Opinion

Spectrum Frontiers is the Right Plan for 5G – and Right Model for FCC to Follow

 

Over the last several years, the Federal Communications Commission (FCC) has increasingly abandoned the light-touch approach that has allowed the Internet and high-tech innovation to flourish. Yet, when it comes to issues of spectrum management, Commissioners have gotten things almost exactly right. Nowhere is this more evident than with its approval of Spectrum Frontiers, which takes a flexible and forward-thinking approach to 5G. It’s an approach that will drive U.S. leadership and innovation – and one that the FCC should considering applying in other areas of tech regulation.

Spectrum Frontiers, approved by the FCC this week, will open up a tremendous amount of new spectrum for next-generation wireless networks. The successful development of 5G networks is important for advancing mobile communications, and will lead to connectivity that is faster, more reliable and more robust. But it goes far beyond just that – 5G will be essential for allowing the Internet of Things to achieve its enormous potential to improve healthcare outcomes, make transportation safer and more efficient, reduce manufacturing costs, and so much more.

The approach the FCC has embraced is smart and aggressive, but avoids the heavy-handedness of many other recent regulatory decisions.  Chairman Wheeler put it best when he announced the plan, saying that he prefers an approach of “making the spectrum available and standing out of the way of technology development…”  In doing so, Spectrum Frontiers will assure U.S. companies they will have the key ingredient needed to power 5G networks – but will not limit the private sector to certain government-chosen paths or restrict the speed of development by insisting on a federally-approved timeline.

Such an approach is vital. The U.S. was a world leader in developing 4G networks and technologies, and reaped tremendous economic benefits – $260 billion in U.S. private sector capital investments over the last 10 years, according to one estimate — and huge societal benefits for consumers.

5G is a different story – other regions of the world want to take a page from our 4G playbook and make the 5G future a reality first on their home turf.  That’s because the winner of this race enjoys the benefits of technology leadership, and can then sell their technology to the rest of the world. We are seeing policymakers in Asia and Europe pushing toward 5G at a brisk and determined pace. Underscoring this concern, a TIA survey of wireless operators found that 71 percent believe Asia will play the lead role in 5G development and deployment.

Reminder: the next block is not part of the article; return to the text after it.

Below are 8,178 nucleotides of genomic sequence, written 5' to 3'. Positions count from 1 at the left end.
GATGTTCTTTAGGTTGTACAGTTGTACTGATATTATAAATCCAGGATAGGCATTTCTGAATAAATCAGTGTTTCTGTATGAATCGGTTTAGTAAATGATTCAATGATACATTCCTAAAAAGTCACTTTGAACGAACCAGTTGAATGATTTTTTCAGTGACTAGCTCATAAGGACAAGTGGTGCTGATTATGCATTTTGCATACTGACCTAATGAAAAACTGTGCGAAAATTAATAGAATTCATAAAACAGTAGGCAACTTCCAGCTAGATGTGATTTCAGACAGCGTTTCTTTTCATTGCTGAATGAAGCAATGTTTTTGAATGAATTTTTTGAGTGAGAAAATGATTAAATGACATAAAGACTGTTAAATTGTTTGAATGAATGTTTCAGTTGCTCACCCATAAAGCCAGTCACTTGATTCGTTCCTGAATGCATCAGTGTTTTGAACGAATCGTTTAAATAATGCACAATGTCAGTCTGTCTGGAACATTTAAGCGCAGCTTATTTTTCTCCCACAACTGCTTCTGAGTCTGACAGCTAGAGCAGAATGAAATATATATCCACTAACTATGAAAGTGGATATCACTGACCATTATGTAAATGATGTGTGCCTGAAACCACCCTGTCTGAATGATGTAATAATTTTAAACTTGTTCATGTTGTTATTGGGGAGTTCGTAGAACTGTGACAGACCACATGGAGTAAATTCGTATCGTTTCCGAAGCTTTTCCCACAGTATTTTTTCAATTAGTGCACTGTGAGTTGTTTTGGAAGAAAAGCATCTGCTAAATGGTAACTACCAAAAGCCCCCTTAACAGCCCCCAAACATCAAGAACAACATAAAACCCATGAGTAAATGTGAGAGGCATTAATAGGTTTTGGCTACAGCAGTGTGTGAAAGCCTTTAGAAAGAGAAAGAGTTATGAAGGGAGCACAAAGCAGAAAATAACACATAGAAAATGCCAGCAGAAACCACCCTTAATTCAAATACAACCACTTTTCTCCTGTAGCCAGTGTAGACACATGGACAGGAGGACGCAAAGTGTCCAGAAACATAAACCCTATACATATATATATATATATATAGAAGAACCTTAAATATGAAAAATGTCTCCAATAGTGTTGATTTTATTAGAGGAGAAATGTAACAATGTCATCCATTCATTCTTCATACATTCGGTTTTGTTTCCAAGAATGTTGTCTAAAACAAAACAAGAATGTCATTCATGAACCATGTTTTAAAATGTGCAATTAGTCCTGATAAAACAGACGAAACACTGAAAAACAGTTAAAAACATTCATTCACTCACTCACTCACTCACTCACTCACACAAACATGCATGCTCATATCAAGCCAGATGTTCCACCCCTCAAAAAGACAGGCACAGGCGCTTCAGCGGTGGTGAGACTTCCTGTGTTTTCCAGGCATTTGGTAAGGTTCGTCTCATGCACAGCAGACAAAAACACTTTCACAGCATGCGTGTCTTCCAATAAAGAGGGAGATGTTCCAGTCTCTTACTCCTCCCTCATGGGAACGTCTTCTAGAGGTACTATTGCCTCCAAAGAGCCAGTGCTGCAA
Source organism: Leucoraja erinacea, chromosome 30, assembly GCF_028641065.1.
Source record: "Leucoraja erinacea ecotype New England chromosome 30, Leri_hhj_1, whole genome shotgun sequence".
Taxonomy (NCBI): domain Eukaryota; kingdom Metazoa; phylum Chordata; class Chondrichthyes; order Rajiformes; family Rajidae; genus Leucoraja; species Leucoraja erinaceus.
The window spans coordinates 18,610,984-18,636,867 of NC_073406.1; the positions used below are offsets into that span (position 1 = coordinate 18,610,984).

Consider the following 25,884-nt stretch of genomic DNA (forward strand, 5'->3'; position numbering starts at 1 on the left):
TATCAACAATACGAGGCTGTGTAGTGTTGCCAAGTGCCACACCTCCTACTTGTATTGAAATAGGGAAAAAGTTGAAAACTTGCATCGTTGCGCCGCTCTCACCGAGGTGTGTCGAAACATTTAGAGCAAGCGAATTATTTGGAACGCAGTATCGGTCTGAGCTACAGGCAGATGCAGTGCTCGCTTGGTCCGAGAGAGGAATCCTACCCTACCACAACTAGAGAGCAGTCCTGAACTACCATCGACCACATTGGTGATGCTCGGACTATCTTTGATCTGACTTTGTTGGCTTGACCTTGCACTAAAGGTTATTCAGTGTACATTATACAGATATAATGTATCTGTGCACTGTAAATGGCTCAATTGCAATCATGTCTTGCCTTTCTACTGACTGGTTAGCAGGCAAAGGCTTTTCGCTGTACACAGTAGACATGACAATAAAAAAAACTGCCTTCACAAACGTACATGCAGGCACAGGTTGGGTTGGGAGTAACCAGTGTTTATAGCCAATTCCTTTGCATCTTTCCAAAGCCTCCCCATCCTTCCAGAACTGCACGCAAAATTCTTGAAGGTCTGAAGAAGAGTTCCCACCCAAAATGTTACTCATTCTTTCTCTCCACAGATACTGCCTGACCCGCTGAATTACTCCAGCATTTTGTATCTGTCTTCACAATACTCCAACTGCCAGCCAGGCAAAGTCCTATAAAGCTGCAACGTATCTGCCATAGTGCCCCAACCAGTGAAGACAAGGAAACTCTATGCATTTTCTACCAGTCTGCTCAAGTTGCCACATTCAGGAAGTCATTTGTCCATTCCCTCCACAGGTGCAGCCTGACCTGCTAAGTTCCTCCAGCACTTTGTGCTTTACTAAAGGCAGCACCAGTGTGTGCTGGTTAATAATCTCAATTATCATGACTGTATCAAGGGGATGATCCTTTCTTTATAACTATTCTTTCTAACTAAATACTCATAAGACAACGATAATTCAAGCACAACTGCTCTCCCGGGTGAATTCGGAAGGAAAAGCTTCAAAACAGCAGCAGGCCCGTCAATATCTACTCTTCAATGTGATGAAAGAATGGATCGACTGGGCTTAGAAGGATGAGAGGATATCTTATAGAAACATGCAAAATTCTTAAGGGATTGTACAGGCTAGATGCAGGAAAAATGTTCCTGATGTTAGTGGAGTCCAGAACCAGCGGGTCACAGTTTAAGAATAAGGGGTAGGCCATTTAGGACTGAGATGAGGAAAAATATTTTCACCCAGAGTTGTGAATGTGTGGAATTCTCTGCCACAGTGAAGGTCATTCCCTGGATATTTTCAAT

As Chairman Wheeler acknowledged, it would be a mistake to handle 5G spectrum management on a wait-and-see basis. Spectrum is the fuel that will ensure that the next network is truly game-changing. Like a long summer road trip that has a destination but no clearly defined route, there are many variables that will influence our progress – but there is one thing we absolutely know we’ll need: plenty of fuel.

Because the FCC’s Spectrum Frontiers plan does not attach strings or release spectrum only as-needed, it should help companies to push the boundaries of innovation and to move forward with 5G plans more quickly and with greater confidence.  It’s the right approach and an important step – but even still, there will be significant work ahead. Not only will we need to make certain it is implemented with the flexibility that has been promised, but we must continue to increase spectrum availability and improve efficiency.

Of course, access to spectrum is not the only question that must be answered on the path to next-generation wireless networks. The development of effective and widely accepted standards is also critical, and a failure to do so has the potential to dangerously restrict the potential of 5G, along with the incredible technologies it will support.  Industry stakeholders are working to hammer out the details of network operations and device compatibility, and government leaders have a role to play in pressing for all nations to accept the agreed-upon standards.

And while they’re at it, these same leaders should follow the path they’ve taken with Spectrum Frontiers, and consider collaborating with the private sector on a whole range of telecommunications issues. Such an effort could create a far more effective regulatory environment with government protecting consumer interests while “standing out of the way of technology development” – along with the innovation, international leadership, jobs and economic opportunity that come with that development.

Scott Belcher is the CEO of the Telecommunications Industry Association (TIA). TIA represents the manufacturers and suppliers of global communications networks through standards development, advocacy, market intelligence, and networking. 

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